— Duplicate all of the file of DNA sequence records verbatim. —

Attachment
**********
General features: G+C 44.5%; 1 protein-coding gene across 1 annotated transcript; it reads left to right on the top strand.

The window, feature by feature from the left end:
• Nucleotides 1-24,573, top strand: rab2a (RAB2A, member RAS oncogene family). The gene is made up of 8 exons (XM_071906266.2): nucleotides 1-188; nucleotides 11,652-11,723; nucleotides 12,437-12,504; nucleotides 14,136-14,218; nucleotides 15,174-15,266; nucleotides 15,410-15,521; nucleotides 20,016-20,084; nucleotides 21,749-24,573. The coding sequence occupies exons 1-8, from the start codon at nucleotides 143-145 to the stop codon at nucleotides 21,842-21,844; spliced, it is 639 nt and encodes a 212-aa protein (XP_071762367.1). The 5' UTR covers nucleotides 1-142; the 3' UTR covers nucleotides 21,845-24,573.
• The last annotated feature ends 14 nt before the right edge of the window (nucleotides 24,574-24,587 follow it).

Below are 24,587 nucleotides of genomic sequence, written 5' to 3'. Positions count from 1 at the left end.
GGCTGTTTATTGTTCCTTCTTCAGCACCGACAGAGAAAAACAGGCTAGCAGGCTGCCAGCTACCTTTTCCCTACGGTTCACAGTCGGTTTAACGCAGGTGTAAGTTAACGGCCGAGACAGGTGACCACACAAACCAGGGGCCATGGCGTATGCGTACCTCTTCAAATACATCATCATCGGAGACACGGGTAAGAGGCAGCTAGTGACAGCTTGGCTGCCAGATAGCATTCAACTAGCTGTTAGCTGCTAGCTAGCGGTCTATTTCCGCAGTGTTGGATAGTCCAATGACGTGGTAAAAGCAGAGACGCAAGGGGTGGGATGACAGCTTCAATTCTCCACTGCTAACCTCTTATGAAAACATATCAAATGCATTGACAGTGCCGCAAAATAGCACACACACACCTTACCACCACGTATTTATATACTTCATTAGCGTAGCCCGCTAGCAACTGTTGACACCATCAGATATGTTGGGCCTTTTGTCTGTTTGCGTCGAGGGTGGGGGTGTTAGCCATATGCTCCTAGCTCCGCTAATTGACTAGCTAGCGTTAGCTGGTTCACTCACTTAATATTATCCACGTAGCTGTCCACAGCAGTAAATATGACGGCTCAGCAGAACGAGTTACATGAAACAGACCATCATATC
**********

General features: G+C 44.5%; 1 protein-coding gene across 1 annotated transcript; it reads left to right on the top strand.

The window, feature by feature from the left end:
• Nucleotides 1-24,573, top strand: rab2a (RAB2A, member RAS oncogene family). The gene is made up of 8 exons (XM_071906266.2): nucleotides 1-188; nucleotides 11,652-11,723; nucleotides 12,437-12,504; nucleotides 14,136-14,218; nucleotides 15,174-15,266; nucleotides 15,410-15,521; nucleotides 20,016-20,084; nucleotides 21,749-24,573. The coding sequence occupies exons 1-8, from the start codon at nucleotides 143-145 to the stop codon at nucleotides 21,842-21,844; spliced, it is 639 nt and encodes a 212-aa protein (XP_071762367.1). The 5' UTR covers nucleotides 1-142; the 3' UTR covers nucleotides 21,845-24,573.
• The last annotated feature ends 14 nt before the right edge of the window (nucleotides 24,574-24,587 follow it).

Below are 24,587 nucleotides of genomic sequence, written 5' to 3'. Positions count from 1 at the left end.
GGCTGTTTATTGTTCCTTCTTCAGCACCGACAGAGAAAAACAGGCTAGCAGGCTGCCAGCTACCTTTTCCCTACGGTTCACAGTCGGTTTAACGCAGGTGTAAGTTAACGGCCGAGACAGGTGACCACACAAACCAGGGGCCATGGCGTATGCGTACCTCTTCAAATACATCATCATCGGAGACACGGGTAAGAGGCAGCTAGTGACAGCTTGGCTGCCAGATAGCATTCAACTAGCTGTTAGCTGCTAGCTAGCGGTCTATTTCCGCAGTGTTGGATAGTCCAATGACGTGGTAAAAGCAGAGACGCAAGGGGTGGGATGACAGCTTCAATTCTCCACTGCTAACCTCTTATGAAAACATATCAAATGCATTGACAGTGCCGCAAAATAGCACACACACACCTTACCACCACGTATTTATATACTTCATTAGCGTAGCCCGCTAGCAACTGTTGACACCATCAGATATGTTGGGCCTTTTGTCTGTTTGCGTCGAGGGTGGGGGTGTTAGCCATATGCTCCTAGCTCCGCTAATTGACTAGCTAGCGTTAGCTGGTTCACTCACTTAATATTATCCACGTAGCTGTCCACAGCAGTAAATATGACGGCTCAGCAGAACGAGTTACATGAAACAGACCATCATATC